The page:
It is possible to set up multiple GitLab repositories for use with Reactor. The Repository selector combo control at the top left of the Reactor window allows you to switch between a combined "All" view that lists every atom available from all of the active repositories, an "Installed" view that lists only the atoms that are currently installed on your system, and a "Reactor" view that lists the atoms that come from the main WSL Reactor GitLab repository. If you have manually added additional Reactor repositories they would also show up in this combo control menu.
The Reactor repositories that are active on your system are configured in the
Reactor:/System/Reactor.cfgfile. When you go to edit the Reactor.cfg file in a programmer's text editor like Notepad++ (Windows) / BBEdit (macOS) / Gedit (Linux) it is helpful to know that the file's language syntax is formatted like a Lua table structure.
Updating Atom Packages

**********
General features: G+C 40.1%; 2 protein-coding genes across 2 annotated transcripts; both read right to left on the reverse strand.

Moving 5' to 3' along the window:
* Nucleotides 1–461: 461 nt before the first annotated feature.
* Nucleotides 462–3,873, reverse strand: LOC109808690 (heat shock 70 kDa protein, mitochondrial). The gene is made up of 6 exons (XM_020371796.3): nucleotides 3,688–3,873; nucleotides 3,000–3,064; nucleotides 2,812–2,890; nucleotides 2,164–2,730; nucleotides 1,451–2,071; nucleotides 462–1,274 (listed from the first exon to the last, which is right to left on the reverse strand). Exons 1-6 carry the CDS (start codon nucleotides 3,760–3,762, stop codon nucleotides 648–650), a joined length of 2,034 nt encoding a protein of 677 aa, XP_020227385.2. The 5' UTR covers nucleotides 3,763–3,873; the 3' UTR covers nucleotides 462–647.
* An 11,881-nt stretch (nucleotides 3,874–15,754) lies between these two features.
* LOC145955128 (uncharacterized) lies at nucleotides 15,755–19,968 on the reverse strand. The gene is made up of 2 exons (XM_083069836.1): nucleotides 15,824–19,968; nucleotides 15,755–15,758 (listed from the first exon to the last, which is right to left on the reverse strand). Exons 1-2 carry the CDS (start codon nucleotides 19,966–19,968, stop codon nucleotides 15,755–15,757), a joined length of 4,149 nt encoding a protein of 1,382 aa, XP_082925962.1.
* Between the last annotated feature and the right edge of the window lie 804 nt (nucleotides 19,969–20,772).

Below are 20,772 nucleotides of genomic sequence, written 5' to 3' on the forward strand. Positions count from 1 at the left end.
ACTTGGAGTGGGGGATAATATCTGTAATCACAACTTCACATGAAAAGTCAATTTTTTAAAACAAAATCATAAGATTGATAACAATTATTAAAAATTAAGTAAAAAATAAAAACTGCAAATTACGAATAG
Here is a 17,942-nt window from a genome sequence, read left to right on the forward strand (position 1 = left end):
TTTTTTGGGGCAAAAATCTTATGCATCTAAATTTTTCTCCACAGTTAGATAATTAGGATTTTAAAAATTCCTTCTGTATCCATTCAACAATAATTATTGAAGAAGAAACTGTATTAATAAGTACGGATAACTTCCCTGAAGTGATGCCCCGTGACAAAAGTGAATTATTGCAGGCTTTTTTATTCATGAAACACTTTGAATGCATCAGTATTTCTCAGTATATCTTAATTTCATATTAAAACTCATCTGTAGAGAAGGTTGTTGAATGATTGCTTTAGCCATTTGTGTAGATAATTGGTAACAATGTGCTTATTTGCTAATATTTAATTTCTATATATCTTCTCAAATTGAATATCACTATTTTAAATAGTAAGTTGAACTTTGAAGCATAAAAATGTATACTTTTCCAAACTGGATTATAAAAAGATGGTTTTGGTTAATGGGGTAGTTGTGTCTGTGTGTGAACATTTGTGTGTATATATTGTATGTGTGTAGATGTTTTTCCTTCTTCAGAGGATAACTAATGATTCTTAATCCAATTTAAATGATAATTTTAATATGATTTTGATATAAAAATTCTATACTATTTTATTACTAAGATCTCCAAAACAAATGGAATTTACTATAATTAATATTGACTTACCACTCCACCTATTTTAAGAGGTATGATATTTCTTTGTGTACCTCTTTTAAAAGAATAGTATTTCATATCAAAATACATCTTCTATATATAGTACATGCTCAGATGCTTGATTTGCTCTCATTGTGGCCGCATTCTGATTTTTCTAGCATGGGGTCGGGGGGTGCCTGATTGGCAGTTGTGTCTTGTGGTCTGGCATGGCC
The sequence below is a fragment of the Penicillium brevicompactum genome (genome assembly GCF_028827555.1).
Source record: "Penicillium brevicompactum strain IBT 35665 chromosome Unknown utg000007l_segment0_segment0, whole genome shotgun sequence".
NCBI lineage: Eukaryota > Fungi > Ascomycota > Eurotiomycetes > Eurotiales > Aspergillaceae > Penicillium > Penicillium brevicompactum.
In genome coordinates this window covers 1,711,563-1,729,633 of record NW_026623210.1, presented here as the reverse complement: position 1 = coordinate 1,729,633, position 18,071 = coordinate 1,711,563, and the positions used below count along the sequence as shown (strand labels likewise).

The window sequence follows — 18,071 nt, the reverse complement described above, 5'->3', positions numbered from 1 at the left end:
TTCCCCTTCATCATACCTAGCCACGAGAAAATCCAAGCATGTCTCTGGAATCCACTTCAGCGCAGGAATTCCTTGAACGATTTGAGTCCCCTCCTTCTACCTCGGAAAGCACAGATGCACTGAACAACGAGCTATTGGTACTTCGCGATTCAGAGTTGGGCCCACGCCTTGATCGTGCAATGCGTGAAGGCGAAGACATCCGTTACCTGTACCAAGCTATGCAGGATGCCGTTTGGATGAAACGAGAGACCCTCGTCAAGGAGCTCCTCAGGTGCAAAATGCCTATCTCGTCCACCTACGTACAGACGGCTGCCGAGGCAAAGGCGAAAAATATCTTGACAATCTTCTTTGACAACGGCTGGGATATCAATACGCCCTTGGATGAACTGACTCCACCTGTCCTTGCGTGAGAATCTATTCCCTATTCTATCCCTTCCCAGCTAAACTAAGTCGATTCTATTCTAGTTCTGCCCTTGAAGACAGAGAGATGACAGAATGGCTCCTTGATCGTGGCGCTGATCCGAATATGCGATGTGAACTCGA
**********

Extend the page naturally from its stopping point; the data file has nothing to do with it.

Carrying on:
Reactor makes it simple to update an existing atom package that is installed on your system. Select the atom in the list view. Then press the
Updatebutton. The old item will be uninstalled from Fusion/Resolve, and then the newest version will be downloaded from the internet and installed.
If you need to update a Windows based Fusion plugin on your system that is write locked by Fusion, you should look at the tip in the Removing Plugins on Windows section of the Reactor documentation.
Removing Atom Packages
To remove an existing atom package that is installed on your system, select the item in the list and then click the
If the package you are removing has any
Dependencieslisted in the description field you can optionally decide to click on those items in Reactor and remove them manually as well.
After you remove an atom package from Reactor and then restart Fusion/Resolve you will notice the item is no longer visible in either the Fusion Bin Window / the Resolve Effects Library, or in the Select Tool window that is shown by pressing the Control + Space hotkey on Windows/Linux or the Command + Space hotkey on MacOS.
Removing Plugins on Windows
There is an extra step required if you want to remove a compiled Fusion plugin on Windows.
While Fusion is running, plugin files are write protected by the Windows OS since they are considered "in-use". Please follow these steps if you want to update or remove Krokodove, VLAM, or similar compiled plugins: